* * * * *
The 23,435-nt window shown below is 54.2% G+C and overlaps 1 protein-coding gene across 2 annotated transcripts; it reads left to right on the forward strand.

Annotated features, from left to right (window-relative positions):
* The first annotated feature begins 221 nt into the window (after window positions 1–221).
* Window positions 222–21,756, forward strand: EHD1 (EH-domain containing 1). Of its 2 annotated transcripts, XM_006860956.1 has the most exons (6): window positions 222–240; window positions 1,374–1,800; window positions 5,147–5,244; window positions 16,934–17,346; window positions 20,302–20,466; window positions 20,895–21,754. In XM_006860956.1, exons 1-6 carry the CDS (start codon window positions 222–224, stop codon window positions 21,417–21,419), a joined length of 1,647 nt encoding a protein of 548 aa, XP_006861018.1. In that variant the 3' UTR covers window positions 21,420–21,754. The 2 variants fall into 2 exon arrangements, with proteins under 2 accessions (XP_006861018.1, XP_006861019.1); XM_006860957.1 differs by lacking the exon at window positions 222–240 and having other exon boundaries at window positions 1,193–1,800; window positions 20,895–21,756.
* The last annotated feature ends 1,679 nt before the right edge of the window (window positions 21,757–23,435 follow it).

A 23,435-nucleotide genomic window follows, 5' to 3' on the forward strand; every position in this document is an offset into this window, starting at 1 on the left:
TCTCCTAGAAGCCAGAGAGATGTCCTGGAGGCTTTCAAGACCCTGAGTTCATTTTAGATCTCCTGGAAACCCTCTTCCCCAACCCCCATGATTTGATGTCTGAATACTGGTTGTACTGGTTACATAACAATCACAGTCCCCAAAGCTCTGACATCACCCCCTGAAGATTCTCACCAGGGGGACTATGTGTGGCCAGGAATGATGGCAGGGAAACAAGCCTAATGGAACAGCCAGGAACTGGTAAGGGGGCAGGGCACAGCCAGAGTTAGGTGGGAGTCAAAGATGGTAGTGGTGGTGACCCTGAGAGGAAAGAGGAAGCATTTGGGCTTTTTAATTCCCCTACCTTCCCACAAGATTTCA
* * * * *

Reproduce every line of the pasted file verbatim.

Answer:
The 23,435-nt window shown below is 54.2% G+C and overlaps 1 protein-coding gene across 2 annotated transcripts; it reads left to right on the forward strand.

Annotated features, from left to right (window-relative positions):
* The first annotated feature begins 221 nt into the window (after window positions 1–221).
* Window positions 222–21,756, forward strand: EHD1 (EH-domain containing 1). Of its 2 annotated transcripts, XM_006860956.1 has the most exons (6): window positions 222–240; window positions 1,374–1,800; window positions 5,147–5,244; window positions 16,934–17,346; window positions 20,302–20,466; window positions 20,895–21,754. In XM_006860956.1, exons 1-6 carry the CDS (start codon window positions 222–224, stop codon window positions 21,417–21,419), a joined length of 1,647 nt encoding a protein of 548 aa, XP_006861018.1. In that variant the 3' UTR covers window positions 21,420–21,754. The 2 variants fall into 2 exon arrangements, with proteins under 2 accessions (XP_006861018.1, XP_006861019.1); XM_006860957.1 differs by lacking the exon at window positions 222–240 and having other exon boundaries at window positions 1,193–1,800; window positions 20,895–21,756.
* The last annotated feature ends 1,679 nt before the right edge of the window (window positions 21,757–23,435 follow it).

A 23,435-nucleotide genomic window follows, 5' to 3' on the forward strand; every position in this document is an offset into this window, starting at 1 on the left:
TCTCCTAGAAGCCAGAGAGATGTCCTGGAGGCTTTCAAGACCCTGAGTTCATTTTAGATCTCCTGGAAACCCTCTTCCCCAACCCCCATGATTTGATGTCTGAATACTGGTTGTACTGGTTACATAACAATCACAGTCCCCAAAGCTCTGACATCACCCCCTGAAGATTCTCACCAGGGGGACTATGTGTGGCCAGGAATGATGGCAGGGAAACAAGCCTAATGGAACAGCCAGGAACTGGTAAGGGGGCAGGGCACAGCCAGAGTTAGGTGGGAGTCAAAGATGGTAGTGGTGGTGACCCTGAGAGGAAAGAGGAAGCATTTGGGCTTTTTAATTCCCCTACCTTCCCACAAGATTTCA